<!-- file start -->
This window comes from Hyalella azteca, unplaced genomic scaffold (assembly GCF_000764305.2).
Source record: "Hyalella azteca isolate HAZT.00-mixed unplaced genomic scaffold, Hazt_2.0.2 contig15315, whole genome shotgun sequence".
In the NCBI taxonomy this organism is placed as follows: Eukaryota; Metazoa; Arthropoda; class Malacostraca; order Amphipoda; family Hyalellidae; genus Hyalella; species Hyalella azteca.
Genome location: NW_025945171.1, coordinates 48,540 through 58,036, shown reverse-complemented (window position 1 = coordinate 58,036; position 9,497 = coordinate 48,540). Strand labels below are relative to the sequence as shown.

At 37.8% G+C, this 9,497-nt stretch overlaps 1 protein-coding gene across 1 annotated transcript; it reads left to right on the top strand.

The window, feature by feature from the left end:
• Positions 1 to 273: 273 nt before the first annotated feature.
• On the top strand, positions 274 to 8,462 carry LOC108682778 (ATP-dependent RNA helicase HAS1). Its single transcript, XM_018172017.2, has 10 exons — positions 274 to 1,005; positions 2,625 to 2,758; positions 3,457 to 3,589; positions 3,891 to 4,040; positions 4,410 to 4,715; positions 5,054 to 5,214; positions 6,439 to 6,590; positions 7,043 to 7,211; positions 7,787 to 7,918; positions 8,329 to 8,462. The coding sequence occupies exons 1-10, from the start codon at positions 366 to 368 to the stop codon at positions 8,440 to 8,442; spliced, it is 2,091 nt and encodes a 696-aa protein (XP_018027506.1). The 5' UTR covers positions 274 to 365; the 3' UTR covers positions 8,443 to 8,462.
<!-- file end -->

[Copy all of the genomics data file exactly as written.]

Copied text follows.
This window comes from Hyalella azteca, unplaced genomic scaffold (assembly GCF_000764305.2).
Source record: "Hyalella azteca isolate HAZT.00-mixed unplaced genomic scaffold, Hazt_2.0.2 contig15315, whole genome shotgun sequence".
In the NCBI taxonomy this organism is placed as follows: Eukaryota; Metazoa; Arthropoda; class Malacostraca; order Amphipoda; family Hyalellidae; genus Hyalella; species Hyalella azteca.
Genome location: NW_025945171.1, coordinates 48,540 through 58,036, shown reverse-complemented (window position 1 = coordinate 58,036; position 9,497 = coordinate 48,540). Strand labels below are relative to the sequence as shown.

At 37.8% G+C, this 9,497-nt stretch overlaps 1 protein-coding gene across 1 annotated transcript; it reads left to right on the top strand.

The window, feature by feature from the left end:
• Positions 1 to 273: 273 nt before the first annotated feature.
• On the top strand, positions 274 to 8,462 carry LOC108682778 (ATP-dependent RNA helicase HAS1). Its single transcript, XM_018172017.2, has 10 exons — positions 274 to 1,005; positions 2,625 to 2,758; positions 3,457 to 3,589; positions 3,891 to 4,040; positions 4,410 to 4,715; positions 5,054 to 5,214; positions 6,439 to 6,590; positions 7,043 to 7,211; positions 7,787 to 7,918; positions 8,329 to 8,462. The coding sequence occupies exons 1-10, from the start codon at positions 366 to 368 to the stop codon at positions 8,440 to 8,442; spliced, it is 2,091 nt and encodes a 696-aa protein (XP_018027506.1). The 5' UTR covers positions 274 to 365; the 3' UTR covers positions 8,443 to 8,462.